Gold is a driver for South Africa and unlocking new reserves is key

The stakes for South Africa’s mining industry and wider economy are high.

Around half a million men are employed in the sector, many of whom are migrants who repatriate money to villages way beyond the borders of South Africa.

Each year the country exports gems and precious metals to the value of US$14.6 billion, according to Statistics South Africa. China accounts for nearly half this, followed by Germany and Japan. Another $10bn or so are realised from non-precious metals such as iron ore, manganese and vanadium.

Since diamonds were first discovered in the 1860s, followed by gold a decade later, the country has continued to produce precious metals and gems. It has produced more than two billion ounces of gold – about half of all bullion above ground.

The country’s chamber of mines estimates another two billion still remain. But to access this will require mining to greater depths. Already the country has eight of the 10 deepest mines in the world.

The deepest is Mponeng Gold Mine, south-west of the city of Johannesburg. The city, incidentally, is often called “Egoli” by locals – City of Gold. Mponeng is about four kilometres deep, and has more tunnels than the New York subway.

The Mponeng Gold Mine, south-west of the city of Johannesburg
The Mponeng Gold Mine, south-west of the city of Johannesburg

Mponeng is planning on accessing even deeper gold deposits. Deposits of an estimated 140 tonnes have been discovered almost five kilometres down and a long term plan is being put into place to access it.

This depth comes at a price. South African gold mines now have the highest total cash costs in the world and are operating at 37 per cent above the average global total cash costs, according to the Johannesburg mining consultancy Minxcon Group.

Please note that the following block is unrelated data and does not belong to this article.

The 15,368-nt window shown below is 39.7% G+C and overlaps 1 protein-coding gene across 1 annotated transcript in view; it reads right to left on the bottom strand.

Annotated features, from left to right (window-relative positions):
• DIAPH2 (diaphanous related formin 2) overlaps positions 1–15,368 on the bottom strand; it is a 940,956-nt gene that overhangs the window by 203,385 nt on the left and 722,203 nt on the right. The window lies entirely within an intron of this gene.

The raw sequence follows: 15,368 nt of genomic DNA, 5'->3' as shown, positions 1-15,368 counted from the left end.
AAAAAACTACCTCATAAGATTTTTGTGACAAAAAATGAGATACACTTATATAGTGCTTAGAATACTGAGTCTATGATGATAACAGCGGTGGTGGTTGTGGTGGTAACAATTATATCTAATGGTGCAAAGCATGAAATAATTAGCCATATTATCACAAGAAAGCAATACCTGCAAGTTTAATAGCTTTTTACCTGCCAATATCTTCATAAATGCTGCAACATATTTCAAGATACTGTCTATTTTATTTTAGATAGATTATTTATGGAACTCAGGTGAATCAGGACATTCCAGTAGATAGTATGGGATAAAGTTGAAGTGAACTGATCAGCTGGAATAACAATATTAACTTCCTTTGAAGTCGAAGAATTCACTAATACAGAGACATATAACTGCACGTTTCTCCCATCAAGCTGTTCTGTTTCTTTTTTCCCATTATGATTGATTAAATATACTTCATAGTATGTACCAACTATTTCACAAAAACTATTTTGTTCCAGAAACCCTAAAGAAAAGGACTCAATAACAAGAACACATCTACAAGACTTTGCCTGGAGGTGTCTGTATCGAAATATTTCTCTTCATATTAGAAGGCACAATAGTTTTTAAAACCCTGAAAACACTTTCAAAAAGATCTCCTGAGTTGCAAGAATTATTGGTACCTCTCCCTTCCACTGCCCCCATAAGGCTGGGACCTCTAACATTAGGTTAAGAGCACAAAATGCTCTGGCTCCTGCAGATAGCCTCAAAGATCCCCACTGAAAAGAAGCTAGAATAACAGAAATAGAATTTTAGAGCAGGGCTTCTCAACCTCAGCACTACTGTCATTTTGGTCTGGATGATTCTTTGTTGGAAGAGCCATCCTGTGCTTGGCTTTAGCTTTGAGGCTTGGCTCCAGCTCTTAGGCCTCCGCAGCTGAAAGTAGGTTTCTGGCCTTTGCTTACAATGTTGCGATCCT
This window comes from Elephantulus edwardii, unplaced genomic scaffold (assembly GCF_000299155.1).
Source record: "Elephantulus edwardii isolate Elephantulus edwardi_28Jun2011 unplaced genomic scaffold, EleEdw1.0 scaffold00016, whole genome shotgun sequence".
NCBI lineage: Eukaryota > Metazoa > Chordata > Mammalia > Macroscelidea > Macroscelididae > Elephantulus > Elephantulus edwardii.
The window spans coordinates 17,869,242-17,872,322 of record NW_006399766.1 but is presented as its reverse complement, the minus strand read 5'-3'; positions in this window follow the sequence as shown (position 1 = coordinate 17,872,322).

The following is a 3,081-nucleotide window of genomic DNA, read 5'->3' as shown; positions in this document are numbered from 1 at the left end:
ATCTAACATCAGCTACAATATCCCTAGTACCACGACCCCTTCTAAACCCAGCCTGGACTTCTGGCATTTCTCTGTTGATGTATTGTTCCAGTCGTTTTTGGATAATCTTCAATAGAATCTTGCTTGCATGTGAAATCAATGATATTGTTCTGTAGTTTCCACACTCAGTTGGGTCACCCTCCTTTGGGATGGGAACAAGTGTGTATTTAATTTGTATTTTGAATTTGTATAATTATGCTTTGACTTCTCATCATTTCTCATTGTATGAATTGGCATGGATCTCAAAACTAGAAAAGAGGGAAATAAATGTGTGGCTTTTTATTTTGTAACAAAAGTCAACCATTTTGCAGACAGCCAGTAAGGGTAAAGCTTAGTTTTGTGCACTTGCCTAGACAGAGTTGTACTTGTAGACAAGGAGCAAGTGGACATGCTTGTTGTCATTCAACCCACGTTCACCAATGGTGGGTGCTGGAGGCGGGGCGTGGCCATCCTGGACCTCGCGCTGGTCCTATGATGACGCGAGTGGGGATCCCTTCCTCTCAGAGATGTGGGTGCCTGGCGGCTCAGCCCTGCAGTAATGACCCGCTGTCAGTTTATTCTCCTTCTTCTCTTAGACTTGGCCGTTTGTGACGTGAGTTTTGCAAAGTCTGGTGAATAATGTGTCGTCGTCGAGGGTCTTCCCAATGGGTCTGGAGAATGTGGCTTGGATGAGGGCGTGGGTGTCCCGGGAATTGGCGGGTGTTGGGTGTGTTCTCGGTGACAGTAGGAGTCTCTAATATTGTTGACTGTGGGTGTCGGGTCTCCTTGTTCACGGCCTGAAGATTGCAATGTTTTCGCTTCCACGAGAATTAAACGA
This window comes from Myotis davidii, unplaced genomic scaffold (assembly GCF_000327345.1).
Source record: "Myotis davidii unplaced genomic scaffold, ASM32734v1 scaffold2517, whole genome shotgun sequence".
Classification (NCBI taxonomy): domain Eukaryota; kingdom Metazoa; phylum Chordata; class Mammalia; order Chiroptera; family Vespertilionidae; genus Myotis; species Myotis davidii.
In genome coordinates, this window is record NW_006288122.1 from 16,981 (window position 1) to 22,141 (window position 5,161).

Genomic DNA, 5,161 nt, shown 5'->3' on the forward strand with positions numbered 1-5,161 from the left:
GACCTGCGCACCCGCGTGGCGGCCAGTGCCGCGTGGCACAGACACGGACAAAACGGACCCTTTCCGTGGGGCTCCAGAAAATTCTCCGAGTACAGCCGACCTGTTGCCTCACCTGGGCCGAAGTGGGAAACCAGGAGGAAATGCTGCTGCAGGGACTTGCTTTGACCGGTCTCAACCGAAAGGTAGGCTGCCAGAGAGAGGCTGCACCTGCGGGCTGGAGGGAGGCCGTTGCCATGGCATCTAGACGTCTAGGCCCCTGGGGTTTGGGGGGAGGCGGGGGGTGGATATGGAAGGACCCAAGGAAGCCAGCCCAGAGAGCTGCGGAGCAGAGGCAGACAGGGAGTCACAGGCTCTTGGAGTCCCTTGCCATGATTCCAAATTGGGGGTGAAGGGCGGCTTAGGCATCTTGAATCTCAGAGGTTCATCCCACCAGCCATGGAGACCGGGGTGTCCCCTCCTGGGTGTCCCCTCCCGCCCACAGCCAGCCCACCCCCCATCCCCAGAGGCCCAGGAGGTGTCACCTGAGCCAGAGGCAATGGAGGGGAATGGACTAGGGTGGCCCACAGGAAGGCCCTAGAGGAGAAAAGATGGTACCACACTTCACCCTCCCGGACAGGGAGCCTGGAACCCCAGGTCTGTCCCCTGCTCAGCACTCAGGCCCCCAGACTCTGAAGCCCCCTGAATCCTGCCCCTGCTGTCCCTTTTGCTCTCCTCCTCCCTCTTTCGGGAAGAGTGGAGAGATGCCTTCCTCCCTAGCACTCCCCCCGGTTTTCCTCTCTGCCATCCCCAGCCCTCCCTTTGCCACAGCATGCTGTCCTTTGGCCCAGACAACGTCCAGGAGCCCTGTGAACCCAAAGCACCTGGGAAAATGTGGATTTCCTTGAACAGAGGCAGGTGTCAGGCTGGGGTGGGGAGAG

Labour accounts for more than half the costs, with some of the larger mines having more than 30,000 employees at a single operation. In 2015 gold producers in Australia, Canada, China and elsewhere had an average cost per ounce of about $680, while South African gold costs around $1,000 for each ounce recovered. As gold sold for an average of $1,160 that year, many South African mines found themselves barely surviving.

Minxcom warns that should the price consolidate at around the $1,100 per ounce level, the majority of local mines will be operating at a loss. Currently gold is trading at about $1,150.

As part of their long-term strategy, some South African resource investors are heading north. Countries such as Ghana, Guinea, Mali and Tanzania all offer good prospects for gold production. Altogether at least 20 African countries produce at least one tonne per annum, says Minxcom.

South Africa, the grand old lady of gold mining, faces challenges from over the border as well as under the ground.

Source: The National